For many patients, receiving an organ transplant may feel like the end of a painful, stressful journey. In fact, the transplant serves as the starting point of a new chapter of life which will require lifelong management. There are many factors that can impact an individual’s health after an organ transplant. Leading a healthy, vibrant life requires commitment from patients, caregivers, and providers.

The main goal of any post-transplant treatment is to prevent organ rejection by the body. To help reduce the risk, there are a variety of treatments available. These drugs, often called immunosuppressants or anti-rejection medications, help the body to shield the newly-transplanted organ from the body’s immune system. In doing so, these drugs help to minimize the risk of transplant rejection.

It is very important that these medications are taken consistently every day as prescribed. It is also crucial to not skip or miss doses. Coordination with the transplant team is a must before making any changes to these medications or how they are taken. Even though some of these medications may be associated with side effects, they can be managed. It is crucial to tell a healthcare provider about any side effects experienced.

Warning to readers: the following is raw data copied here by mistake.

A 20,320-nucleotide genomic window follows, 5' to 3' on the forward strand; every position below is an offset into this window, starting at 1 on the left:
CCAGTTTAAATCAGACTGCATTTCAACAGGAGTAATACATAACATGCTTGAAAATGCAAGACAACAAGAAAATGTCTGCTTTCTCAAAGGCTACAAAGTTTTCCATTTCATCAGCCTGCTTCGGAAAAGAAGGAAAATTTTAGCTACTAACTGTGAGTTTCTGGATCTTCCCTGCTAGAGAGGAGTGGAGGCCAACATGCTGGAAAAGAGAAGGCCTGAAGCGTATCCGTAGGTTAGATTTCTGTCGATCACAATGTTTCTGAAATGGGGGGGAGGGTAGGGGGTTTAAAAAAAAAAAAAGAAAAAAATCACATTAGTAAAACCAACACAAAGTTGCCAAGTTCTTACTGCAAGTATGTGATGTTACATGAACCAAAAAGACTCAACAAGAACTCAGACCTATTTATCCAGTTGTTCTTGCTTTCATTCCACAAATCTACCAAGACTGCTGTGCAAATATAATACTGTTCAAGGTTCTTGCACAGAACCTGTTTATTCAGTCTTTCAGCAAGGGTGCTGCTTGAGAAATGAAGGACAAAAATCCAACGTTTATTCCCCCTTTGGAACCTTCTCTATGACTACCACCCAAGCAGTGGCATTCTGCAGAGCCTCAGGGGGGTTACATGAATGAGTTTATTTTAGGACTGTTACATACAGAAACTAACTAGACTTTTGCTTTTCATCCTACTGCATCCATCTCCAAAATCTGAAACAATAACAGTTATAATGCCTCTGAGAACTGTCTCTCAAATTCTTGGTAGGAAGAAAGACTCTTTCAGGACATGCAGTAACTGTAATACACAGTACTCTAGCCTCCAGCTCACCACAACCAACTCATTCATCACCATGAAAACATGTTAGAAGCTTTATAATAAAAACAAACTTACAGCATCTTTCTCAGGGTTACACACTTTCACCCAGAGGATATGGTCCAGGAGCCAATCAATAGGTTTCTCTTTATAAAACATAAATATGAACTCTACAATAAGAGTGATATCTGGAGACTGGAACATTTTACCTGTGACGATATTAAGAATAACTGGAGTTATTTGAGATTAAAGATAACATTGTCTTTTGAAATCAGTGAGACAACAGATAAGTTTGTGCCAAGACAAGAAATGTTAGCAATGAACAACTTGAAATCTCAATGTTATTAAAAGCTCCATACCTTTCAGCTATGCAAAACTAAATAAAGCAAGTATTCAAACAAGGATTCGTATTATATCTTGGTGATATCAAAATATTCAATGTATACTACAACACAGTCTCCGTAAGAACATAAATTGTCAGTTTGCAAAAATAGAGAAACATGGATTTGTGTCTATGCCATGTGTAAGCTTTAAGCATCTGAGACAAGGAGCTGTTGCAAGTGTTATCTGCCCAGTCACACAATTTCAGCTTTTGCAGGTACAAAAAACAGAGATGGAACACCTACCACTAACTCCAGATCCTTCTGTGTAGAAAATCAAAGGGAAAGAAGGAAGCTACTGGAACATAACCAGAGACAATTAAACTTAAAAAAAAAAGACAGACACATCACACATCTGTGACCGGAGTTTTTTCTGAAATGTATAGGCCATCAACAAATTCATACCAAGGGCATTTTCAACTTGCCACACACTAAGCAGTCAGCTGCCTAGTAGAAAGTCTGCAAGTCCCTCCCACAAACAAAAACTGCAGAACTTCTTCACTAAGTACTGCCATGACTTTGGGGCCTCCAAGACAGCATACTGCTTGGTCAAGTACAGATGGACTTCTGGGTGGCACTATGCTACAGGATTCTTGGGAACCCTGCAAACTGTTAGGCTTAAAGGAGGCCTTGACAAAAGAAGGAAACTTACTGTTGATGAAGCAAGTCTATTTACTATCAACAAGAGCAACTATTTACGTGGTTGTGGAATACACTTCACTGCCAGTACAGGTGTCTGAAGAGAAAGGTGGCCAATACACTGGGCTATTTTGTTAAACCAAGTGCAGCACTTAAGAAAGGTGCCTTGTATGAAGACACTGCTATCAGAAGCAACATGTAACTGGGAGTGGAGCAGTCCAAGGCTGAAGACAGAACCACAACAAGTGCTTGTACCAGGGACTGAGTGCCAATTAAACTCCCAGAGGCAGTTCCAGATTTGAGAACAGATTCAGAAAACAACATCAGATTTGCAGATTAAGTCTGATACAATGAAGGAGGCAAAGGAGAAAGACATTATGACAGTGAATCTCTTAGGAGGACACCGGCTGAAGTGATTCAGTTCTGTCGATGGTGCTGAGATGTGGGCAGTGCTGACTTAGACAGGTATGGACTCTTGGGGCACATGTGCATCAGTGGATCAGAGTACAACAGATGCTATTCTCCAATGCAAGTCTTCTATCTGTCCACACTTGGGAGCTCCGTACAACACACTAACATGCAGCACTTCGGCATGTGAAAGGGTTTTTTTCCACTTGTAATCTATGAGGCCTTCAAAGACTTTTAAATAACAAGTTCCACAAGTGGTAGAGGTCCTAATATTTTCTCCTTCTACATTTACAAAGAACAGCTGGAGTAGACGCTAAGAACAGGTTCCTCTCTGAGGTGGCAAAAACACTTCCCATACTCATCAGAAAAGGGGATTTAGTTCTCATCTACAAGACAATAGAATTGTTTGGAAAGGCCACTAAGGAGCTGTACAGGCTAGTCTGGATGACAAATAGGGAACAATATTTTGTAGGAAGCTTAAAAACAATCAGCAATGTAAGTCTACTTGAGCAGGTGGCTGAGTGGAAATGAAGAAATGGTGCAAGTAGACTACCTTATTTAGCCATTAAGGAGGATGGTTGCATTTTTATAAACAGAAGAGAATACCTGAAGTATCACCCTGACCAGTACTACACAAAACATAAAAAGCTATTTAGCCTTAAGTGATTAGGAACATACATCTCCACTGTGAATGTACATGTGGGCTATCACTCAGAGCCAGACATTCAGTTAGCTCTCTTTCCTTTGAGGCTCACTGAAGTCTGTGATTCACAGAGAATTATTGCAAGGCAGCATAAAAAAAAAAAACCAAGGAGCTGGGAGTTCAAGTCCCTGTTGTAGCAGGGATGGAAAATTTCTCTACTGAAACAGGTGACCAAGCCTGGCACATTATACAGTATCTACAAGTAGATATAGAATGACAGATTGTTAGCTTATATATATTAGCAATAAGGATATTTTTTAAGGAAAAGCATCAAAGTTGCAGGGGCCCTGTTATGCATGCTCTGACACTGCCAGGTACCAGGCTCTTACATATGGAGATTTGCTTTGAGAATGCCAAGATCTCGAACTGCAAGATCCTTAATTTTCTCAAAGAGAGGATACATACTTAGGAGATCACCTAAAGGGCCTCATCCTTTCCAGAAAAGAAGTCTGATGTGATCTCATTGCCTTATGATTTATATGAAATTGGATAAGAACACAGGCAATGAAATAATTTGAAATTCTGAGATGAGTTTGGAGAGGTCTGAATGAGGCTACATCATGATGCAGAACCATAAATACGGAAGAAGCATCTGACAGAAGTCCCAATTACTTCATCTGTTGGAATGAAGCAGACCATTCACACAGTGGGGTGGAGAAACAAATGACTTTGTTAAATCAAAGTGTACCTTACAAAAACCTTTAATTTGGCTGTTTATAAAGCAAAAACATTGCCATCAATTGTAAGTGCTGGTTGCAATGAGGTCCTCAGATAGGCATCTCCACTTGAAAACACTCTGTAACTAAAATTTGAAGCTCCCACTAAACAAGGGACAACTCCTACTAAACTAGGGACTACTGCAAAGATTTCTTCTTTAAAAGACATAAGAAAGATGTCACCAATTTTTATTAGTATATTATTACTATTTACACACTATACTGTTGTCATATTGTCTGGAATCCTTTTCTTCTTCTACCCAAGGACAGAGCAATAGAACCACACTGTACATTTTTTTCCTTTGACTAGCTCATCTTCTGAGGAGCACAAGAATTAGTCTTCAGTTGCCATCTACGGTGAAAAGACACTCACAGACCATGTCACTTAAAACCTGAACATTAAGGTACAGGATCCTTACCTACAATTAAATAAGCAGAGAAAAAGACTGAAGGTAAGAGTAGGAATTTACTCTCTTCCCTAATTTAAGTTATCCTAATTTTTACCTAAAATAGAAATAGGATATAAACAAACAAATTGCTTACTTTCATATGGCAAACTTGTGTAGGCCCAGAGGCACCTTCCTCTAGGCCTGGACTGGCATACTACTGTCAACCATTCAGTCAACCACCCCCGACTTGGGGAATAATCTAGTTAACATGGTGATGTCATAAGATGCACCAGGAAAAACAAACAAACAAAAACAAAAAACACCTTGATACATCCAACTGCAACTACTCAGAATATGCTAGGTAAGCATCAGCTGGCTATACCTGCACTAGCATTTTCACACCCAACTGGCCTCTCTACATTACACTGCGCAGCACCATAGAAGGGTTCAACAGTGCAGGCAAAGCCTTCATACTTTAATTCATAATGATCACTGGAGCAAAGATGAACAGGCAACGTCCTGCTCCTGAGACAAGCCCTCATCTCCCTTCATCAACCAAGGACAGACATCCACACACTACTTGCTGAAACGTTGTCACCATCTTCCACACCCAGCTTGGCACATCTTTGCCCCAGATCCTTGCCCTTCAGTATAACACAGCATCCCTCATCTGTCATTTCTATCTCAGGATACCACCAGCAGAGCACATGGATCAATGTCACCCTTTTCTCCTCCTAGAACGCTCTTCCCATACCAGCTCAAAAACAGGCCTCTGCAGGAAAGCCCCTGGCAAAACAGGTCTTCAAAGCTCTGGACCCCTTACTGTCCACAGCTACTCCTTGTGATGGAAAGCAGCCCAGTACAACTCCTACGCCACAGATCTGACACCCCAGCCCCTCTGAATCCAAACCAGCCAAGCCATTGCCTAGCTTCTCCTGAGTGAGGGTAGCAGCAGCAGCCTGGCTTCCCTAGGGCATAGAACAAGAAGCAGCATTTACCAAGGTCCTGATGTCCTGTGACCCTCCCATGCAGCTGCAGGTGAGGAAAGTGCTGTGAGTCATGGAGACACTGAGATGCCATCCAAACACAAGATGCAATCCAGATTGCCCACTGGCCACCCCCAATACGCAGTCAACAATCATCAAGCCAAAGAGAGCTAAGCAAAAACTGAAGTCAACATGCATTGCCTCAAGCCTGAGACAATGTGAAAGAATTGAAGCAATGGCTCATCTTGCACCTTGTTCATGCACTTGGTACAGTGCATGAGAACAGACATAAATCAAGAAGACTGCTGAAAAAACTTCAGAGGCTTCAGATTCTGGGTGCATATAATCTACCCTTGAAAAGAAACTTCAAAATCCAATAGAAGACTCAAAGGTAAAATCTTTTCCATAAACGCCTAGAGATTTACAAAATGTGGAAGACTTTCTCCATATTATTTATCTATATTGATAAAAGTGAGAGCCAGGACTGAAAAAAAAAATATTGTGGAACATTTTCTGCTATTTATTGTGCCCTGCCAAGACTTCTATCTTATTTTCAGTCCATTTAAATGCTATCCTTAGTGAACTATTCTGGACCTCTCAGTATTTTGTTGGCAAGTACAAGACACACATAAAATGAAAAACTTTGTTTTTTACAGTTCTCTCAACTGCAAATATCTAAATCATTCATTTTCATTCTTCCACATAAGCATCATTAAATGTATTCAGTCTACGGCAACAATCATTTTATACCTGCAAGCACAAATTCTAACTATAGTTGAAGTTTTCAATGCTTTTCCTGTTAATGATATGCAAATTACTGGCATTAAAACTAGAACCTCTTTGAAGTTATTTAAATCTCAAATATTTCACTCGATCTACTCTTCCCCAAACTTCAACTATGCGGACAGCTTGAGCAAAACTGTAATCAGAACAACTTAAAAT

Possible side effects from transplant medications include:

  • High blood pressure
  • Weight gain
  • New-onset diabetes
  • High cholesterol
  • Increased risk of bone disease
  • Kidney disease
  • Increased risk of infection

Advances in post-transplant treatments have made it possible for patients to live healthy, vibrant lives. That said, patient management programs may be very valuable to patients whose ability to take their medications as prescribed has a direct impact on the long-term success of their transplant.